What are the Rules of Trademarking?
Are you wondering about using trademarks for your Canadian business?
Before you apply a trademark symbol (™) next to an image or word, it’s important to be familiar with the rules. Trademarks carry significant weight when it comes to valuable intellectual property. They represent not only services and/or goods of the producer, but also the reputation of the producer.
If you’ve been thinking about using the trademark symbol for your business, we’ve got you covered with this beginner’s guide.
What does the trademark symbol mean?
Using the ™ symbol means that you’re claiming that the image or word that you’re putting the symbol next to is trademarked and belongs solely to you. However, the trademark symbol is generally used for unregistered trademarks. The registered trademark symbol (®) is used for registered trademarks. What’s the difference?
Unregistered vs. Registered Trademarks
Who gets to use the unregistered ™ symbol is often decided on a first come, first serve basis. If someone is able to prove that they used the trademark first, they will be considered to hold the rights of that trademark, unless someone else registers it. An unregistered trademark owner can add the mark with the letters “TM” to notify the public that the words or symbols are already owned. The claim can be held up in court. But be warned — you don’t receive as much protection as the owner of a registered trademark.
Registration of your trademark gives you the exclusive right to use the trademark in Canada for 15 years. After that, registration is renewable every 15 years. Using the registered trademark symbol (®) is unlawful if you do not actually register your mark. That being said, you are not required to register your trademark. In fact, using an unregistered trademark for a period of time can establish, under common law, your ownership of your mark. But if your trademark isn’t officially registered, you could get into legal trouble and another company or individual could acquire the rights to use what you had considered to be yours.
The problem with registered trademarks? They’re expensive! That cost is often out of reach for a small business, so consider what makes sense for your budget and the importance of the proprietorship of the intellectual property you want to trademark.
Don’t stop at trademarking your just business name and/or associated imagery – why not consider trademarking your tagline, too? At Barker Social, we recommend it!
Coming up with a catchy tagline that evokes the values your business can be an integral part of your branding. For example, our own Barker Social Marketing trademarked tagline is:
Marketing worth shouting about!™
Our tagline is an essential component of identifying our brand’s values and it’s something we were excited to claim ownership of. If you’ve produced a tagline that you feel proud of, considering trademarking it to make it your own.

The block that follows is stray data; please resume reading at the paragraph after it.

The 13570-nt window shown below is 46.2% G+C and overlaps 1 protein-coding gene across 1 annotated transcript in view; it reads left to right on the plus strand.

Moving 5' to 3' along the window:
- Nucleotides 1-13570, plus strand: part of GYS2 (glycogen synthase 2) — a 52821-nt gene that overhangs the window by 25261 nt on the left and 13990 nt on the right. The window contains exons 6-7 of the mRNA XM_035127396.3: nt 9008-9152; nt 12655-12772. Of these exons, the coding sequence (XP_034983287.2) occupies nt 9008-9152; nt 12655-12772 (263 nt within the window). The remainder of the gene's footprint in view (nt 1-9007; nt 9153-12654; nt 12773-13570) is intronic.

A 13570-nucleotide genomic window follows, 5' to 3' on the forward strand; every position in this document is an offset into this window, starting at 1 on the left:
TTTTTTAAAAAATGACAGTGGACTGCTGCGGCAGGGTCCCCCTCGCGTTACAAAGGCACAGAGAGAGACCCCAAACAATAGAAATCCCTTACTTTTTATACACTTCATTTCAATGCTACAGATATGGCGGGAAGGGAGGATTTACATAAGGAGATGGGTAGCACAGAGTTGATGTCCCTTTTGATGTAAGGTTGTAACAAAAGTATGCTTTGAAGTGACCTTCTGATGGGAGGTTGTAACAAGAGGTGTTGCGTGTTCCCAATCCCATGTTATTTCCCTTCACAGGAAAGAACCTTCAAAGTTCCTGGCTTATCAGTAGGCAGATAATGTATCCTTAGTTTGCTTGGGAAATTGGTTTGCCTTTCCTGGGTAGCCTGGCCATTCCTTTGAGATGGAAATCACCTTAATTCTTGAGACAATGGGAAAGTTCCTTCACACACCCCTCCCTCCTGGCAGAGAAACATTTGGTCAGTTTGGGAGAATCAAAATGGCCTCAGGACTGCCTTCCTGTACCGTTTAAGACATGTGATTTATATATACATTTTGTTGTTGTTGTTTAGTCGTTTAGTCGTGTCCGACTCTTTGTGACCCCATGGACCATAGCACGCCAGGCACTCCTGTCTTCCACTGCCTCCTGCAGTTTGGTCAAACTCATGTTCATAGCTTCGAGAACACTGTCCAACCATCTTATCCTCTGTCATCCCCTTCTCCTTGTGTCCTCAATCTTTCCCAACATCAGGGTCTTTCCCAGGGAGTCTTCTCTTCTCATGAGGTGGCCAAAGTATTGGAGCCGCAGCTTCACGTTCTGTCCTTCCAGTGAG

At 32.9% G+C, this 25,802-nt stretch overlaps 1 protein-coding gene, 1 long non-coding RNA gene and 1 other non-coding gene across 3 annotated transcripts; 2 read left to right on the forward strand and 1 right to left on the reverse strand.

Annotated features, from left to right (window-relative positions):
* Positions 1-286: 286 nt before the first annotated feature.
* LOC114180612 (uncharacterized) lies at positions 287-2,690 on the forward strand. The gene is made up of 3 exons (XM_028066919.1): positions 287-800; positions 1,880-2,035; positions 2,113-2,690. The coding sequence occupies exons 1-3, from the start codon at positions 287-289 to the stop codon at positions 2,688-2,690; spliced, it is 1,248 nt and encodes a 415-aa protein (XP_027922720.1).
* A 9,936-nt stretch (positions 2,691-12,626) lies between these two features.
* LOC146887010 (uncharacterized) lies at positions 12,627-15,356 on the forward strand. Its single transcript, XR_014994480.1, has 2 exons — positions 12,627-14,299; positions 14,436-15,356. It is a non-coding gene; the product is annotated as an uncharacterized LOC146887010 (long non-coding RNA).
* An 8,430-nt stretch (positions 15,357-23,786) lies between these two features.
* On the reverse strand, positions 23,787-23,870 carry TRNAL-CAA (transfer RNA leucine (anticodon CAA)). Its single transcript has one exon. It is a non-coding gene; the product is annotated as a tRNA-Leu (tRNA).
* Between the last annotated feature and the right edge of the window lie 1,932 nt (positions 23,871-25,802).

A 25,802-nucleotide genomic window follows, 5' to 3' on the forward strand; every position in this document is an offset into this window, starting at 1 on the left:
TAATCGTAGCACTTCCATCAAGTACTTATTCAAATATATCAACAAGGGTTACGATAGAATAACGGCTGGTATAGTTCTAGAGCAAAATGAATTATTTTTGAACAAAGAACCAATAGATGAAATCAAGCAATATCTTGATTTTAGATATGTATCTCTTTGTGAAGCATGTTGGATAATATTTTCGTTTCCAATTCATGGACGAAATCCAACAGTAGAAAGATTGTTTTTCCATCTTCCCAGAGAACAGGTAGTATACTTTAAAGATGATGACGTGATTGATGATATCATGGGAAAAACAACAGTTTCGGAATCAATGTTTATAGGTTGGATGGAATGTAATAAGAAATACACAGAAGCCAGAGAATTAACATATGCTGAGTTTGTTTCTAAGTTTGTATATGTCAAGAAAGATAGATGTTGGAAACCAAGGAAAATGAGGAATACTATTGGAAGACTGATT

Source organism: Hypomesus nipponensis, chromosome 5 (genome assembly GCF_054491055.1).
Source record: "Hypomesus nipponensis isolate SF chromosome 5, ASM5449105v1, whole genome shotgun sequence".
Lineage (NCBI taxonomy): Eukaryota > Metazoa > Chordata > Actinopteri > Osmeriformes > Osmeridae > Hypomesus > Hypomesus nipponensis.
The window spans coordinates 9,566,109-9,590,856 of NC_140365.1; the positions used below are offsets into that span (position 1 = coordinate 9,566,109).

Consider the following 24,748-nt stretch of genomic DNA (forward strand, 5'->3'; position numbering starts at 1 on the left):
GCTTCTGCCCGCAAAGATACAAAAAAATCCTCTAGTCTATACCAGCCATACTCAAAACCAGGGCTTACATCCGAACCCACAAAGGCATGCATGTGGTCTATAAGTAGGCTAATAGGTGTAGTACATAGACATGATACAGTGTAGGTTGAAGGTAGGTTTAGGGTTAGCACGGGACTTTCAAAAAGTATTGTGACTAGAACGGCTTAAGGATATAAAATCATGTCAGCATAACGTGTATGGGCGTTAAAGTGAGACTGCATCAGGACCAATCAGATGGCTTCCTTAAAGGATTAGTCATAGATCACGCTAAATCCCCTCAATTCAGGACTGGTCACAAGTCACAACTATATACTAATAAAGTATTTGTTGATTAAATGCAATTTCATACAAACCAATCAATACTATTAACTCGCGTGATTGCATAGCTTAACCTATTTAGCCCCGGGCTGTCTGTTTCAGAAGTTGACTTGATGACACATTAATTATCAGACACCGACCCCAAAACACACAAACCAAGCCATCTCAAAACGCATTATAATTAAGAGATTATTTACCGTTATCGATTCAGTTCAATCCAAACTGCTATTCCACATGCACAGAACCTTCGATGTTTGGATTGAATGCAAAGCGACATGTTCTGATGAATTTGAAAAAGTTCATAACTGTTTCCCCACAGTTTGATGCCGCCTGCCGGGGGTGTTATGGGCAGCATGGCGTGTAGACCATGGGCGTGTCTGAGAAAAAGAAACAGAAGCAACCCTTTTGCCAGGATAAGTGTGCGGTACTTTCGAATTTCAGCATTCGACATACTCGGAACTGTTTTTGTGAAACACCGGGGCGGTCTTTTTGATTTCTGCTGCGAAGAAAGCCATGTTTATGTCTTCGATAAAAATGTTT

What can and can’t be trademarked?
Clearly Descriptive Marks
You can’t trademark a word that describes a feature associated with the goods or service you’re offering. For example, “Housekeeping Services” could not be trademarked because it too clearly describes the service you’re offering. Get creative!
Names and Surnames
Be careful when using names and surnames. You could trademark “Thor” Teas (a mythological, not actual, name) but you couldn’t trademark “Trudeau” Teas because it’s a real name.
Made Up Words
Words that are invented make for the strongest trademarks. “Jacuzzi” and “Zamboni” are good examples of this. The more unique the name, the better your chances are at avoiding conflict with other trademarks, and the stronger your trademark will be.
Be careful when combining words to make up a word, e.g.: “tea” and “terrific” to make “Tea-rrific”. While this may still be acceptable, your mark may be judged as clearly descriptive if it’s too obvious.
References to places of origin
You couldn’t trademark “Belgium” Waffles as Belgium is often recognized as the Belgian waffle’s place of origin. On the other hand, you could apply to trademark “London” Waffles if you were doing something uniquely British with your company, but your claim would still have to be looked into.
Words from other languages
For example, you can’t register “Cappuccino” because it’s a word that constitutes goods or services in another language.
Even though people might find it amusing, you couldn’t trademark “RCMP’s Choice” Doughnuts. This is because RCMP stands for the Royal Canadian Mounted Police, which is prohibited.
Deceptively Misdescriptive Marks
You can’t trademark something that’s deceptively misdescriptive. For instance, you can’t trademark “Uptown Casting Agency” if you’re actually a talent agency specializing in representing actors and finding them auditions, but not actually casting them in roles.
Marks similar to those of pending trademarks or previously registered trademarks
For example, “North End” Mechanics might be okay if there’s no potential confusion with a registered trademark or a pending trademark. However, if there were already a trademark on a “South End” Mechanics set at an earlier date, it would be considered confusing because both businesses are offering similar services.
The Bottom Line
It’s worth pursuing a registered trademark if you’re concerned about your intellectual property. However, if you’re operating a new small business, you may find that starting out with an unregistered trademark is enough to help you get situated.
For more information about trademarks in Canada, visit:
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